TACIT THOUGHT LIVE RECORDING
We held a client Webinar on 27th November, where our Chief Investment Officer, Raj Basra, covered the current economic and market environment and the rationale for the recent changes that we have made to portfolios as we head into 2024.
A recording of the event is available using the links below.
Part 1– About Tacit and our range of portfolios.
Part 2– Our Investment Approach.
Part 3 – Current Thinking & Positioning
Investors, just like everyone else, tend to focus more on what’s happened recently rather than looking at the bigger picture. This tendency is known as recency bias, and it can affect the way people make decisions about their investments.
Think of it this way: imagine you have a favourite football team. If they’ve been winning their last few games, you might feel really confident that they’ll keep winning. On the other hand, if they’ve been losing, you might start to doubt their abilities. This is an example of recency bias.
In the world of investing, recency bias means that people pay a lot of attention to what’s been happening in the market recently. If the stock market has been going up for the past few months, investors might think it’s going to keep going up and want to invest more. Similarly, if it’s been going down, they might get worried and want to sell their investments. In reality, neither is a correct judgement.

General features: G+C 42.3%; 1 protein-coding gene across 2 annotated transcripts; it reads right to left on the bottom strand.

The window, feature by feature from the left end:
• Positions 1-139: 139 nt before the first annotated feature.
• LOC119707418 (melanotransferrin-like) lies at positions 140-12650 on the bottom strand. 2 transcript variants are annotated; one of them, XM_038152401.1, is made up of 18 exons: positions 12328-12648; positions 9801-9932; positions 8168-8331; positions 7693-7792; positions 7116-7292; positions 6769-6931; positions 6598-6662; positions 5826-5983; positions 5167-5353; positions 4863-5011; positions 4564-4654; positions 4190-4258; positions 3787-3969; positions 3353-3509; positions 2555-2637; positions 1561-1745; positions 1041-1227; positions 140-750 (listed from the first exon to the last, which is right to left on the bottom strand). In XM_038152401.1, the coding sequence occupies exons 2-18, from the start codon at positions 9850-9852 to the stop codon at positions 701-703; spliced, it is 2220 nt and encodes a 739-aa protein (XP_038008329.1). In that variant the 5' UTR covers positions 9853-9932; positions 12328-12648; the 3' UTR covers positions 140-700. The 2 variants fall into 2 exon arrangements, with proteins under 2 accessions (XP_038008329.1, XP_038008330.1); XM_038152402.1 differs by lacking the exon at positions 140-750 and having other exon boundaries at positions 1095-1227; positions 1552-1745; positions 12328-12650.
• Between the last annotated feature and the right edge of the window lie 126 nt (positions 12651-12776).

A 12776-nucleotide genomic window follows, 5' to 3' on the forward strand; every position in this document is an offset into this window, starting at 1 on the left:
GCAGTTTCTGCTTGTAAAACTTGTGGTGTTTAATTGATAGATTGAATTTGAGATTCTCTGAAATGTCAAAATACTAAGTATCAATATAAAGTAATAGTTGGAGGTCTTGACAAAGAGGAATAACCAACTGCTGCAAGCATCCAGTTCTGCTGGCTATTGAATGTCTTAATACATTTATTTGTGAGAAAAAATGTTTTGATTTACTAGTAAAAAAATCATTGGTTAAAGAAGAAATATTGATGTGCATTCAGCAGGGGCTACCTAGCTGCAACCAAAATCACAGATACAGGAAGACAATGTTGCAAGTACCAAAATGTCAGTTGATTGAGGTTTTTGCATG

So why does this happen? Well, our brains like to take shortcuts to make decisions quickly. Recent events are fresher in our minds, so we give them more importance. It’s like remembering what you had for breakfast today but forgetting what you had a week ago – the recent memory is just more vivid.
The news also plays a big role. When you turn on the TV or scroll through news apps, they usually talk about what’s happening right now. If the news is saying the stock market is doing great, investors might get excited and want to join in. But if the news is full of worries about a downturn, people might get scared and want to sell their investments.
This focus on the short term can lead to decisions that are not in your best interests for the longer run. Markets go up and down all the time, and what happens in the short term doesn’t always reflect what will happen in the future. The chart below, which we have updated to illustrate how equity markets tend to move in phases, illustrates why recency bias is a human behavioural trait that must be controlled, especially during periods such as now when recent returns from equities have been poor and cash rates are higher than they have been.
To have a successful investment strategy, it’s important to step back and look at the bigger picture. Instead of just thinking about what’s happening right now, investors should consider the overall health of the economy, the strength of the companies they’ve invested in (be it company debt or company equity), and their own long-term goals. This way, they can make decisions that aren’t swayed too much by the ups and downs of the recent past and thus manage any tendency to recency bias.